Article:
Embattled probate lawyer Robert Graham was arrested Wednesday after being indicted by a Clark County grand jury in connection with the theft of $2.1 million from clients.
He faces three felony counts each of theft and exploitation of an older/vulnerable person, and two gross misdemeanor counts of destroying evidence.
Chief Deputy District Attorney J.P. Raman said in court Wednesday that Graham may have stolen more than $15 million from his clients.
Records show that Graham was booked into the Clark County Detention Center on $5 million bail.
District Attorney Steve Wolfson said in a news release that the investigation is ongoing and he expects to file more charges.
“We felt it was necessary to quickly seek an indictment on this case to ensure that evidence was preserved and that Mr. Graham was unable to cause any further financial damage to families in our community,” Wolfson said. ”Attorneys are held to a high ethical standard, which evokes a certain level of trust from their clients, and the violation of that trust is unacceptable.”
The State Bar of Nevada filed a complaint against Graham last month alleging that he stole millions of dollars from dozens of clients before abruptly closing his Lawyers West office in Summerlin on Dec. 2.
Las Vegas police and the FBI have been jointly investigating the disappearance of the funds.
The indictment alleges Graham stole $2.1 million from clients in three of his cases between July 9, 2013, and Dec. 2, 2016. Two of the cases involved elderly victims and one involved a “vulnerable” victim, according to the indictment.
“But this is just the tip of the iceberg,” Raman said. “There will be many, many more victims and much more monetary theft.”
While Graham shuttered his firm, he logged into a corporate “Dropbox” account and deleted nearly 3,000 files that related to clients, wire transfers and operations, according to the prosecutor.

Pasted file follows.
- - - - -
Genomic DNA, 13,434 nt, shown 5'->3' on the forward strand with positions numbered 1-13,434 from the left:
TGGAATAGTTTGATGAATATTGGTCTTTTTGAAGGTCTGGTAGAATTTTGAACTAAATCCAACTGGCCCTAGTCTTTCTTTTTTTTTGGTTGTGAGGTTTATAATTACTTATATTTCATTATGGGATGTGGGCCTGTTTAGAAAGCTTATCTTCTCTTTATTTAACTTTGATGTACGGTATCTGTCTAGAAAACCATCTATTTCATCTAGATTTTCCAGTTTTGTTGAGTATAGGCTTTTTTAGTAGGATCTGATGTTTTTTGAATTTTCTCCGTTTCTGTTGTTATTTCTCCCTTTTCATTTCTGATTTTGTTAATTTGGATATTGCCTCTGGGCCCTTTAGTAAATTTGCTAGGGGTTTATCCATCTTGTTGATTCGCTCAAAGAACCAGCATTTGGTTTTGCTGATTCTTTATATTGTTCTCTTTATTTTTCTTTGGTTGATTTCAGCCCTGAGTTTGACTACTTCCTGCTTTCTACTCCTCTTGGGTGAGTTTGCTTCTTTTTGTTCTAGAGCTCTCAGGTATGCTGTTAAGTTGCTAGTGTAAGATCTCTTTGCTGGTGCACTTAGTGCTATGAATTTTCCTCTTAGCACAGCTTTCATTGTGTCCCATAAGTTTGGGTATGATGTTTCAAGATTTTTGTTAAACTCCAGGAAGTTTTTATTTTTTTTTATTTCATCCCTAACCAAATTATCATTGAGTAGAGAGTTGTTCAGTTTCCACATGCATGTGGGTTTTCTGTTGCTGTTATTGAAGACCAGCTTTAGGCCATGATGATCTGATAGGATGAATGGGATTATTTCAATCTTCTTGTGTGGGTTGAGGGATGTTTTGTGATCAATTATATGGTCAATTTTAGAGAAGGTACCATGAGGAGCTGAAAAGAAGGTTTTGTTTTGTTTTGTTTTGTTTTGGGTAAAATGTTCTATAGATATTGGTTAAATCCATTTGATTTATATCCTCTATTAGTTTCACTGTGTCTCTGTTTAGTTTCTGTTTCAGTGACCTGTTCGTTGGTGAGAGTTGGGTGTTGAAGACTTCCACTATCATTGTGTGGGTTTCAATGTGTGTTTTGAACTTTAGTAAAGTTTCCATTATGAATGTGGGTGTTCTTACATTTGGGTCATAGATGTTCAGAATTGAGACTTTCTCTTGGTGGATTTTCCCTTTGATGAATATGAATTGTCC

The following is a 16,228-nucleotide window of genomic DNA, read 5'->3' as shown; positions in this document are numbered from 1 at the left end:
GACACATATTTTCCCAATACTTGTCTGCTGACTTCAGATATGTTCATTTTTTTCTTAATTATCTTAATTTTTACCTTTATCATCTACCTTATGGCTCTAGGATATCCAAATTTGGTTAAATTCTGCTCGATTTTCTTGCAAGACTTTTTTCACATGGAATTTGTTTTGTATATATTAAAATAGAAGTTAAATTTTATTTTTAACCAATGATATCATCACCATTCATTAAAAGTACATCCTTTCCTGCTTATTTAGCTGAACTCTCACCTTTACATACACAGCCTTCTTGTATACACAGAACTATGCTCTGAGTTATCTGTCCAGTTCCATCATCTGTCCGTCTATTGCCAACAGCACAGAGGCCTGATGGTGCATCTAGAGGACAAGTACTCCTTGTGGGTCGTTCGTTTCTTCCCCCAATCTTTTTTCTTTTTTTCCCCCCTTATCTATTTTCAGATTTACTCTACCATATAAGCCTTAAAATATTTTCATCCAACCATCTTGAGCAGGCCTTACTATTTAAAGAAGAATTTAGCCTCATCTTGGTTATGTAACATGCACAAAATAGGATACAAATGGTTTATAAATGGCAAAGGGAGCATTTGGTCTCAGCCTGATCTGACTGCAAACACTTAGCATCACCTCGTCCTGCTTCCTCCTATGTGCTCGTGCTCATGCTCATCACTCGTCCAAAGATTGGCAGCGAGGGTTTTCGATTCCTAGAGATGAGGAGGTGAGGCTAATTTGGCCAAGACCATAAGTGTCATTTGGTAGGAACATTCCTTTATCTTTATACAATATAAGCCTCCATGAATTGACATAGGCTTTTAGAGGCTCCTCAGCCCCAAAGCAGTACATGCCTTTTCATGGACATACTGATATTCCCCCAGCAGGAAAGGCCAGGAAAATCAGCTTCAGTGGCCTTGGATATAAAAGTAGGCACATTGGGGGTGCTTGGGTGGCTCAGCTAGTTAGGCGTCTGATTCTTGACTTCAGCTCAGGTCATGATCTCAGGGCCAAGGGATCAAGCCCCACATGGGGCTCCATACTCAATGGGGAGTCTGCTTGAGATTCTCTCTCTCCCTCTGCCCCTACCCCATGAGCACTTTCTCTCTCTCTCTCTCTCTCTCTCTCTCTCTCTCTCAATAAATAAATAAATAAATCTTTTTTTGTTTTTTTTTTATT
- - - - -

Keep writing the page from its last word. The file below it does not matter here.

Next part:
“He’s facing extremely serious criminal charges — not only what we have on him today, but what we’ll be bringing in the future,” Raman said. “He will obviously be facing significant punishment when he answers to the full scope of the crimes committed.”
Deputy Public Defender Bryan Cox, representing Graham in the criminal case, said late Wednesday that he has had “ongoing dialogue” with prosecutors and provided them with documents.
Asked about deleted files, Cox said, “We strongly disagree with, and we deny that allegation.” He added that Graham may have moved files to a hard drive “for preservation.”
“It’s our contention that no files have been deleted or erased,” Cox said.
The defense attorney also said he planned to address Graham’s custody status at a future court hearing, though no date has been set.
“We don’t believe he’s a flight risk,” Cox said.
The indictment alleges that Graham stole $1.1 million from the estate of Michael Macknin, $595,596 from the estate of Lois Lee and $471,585 from the special needs trust of Thane Parton.
One of the Macknin family lawyers, Joseph Kistler, hailed the district attorney’s pursuit of the indictment.
“Mr. Wolfson is an honorable, ethical attorney who undoubtedly shares the community’s dismay caused by these events,” Kistler said in an email. “My client joins with the other former clients of Lawyers West and Robert Graham, LTD in trusting that justice will be done for themselves and the State of Nevada.”
Kistler has been waging a separate fight in Clark County District Court to obtain the $1.1 million Graham had held for the Macknin estate.
The estate is among several former clients who joined forces to file an involuntary bankruptcy petition against Graham’s law practice last month to recover their missing money.
Graham, a prominent figure in the probate legal community before his temporary suspension in December, operated his law practice under three separate entities, including Lawyers West. He also once maintained offices in Utah and Colorado.
Just days after shutting down his office, Graham turned over possession of a $1 million home in Fort Collins, Colorado, to his wife.
Records show that Linda Graham filed for bankruptcy in Colorado on Dec. 31.
She estimated in the bankruptcy petition that her assets were worth $1 million to $10 million, but that her financial liabilities were between $10 million and $50 million.
Among her listed potential creditors are many of her husband’s former clients.
Linda Graham, who also is a lawyer, said in the petition she is now suing him for divorce in Colorado.
She also said there is a $713,146 mortgage on the home and that she owes the IRS $111,727.
The Grahams bought the 4,247-square-foot home together in Colorado in July 2014 for $955,000, records in that state show. But on Dec. 5, amid allegations that his clients’ money was missing, Graham filed a new deed turning over the home to his wife.
In an interview with the Las Vegas Review-Journal last month, Graham described his law practice as a 20-year business failure. He declined, however, to explain what had happened to the missing funds.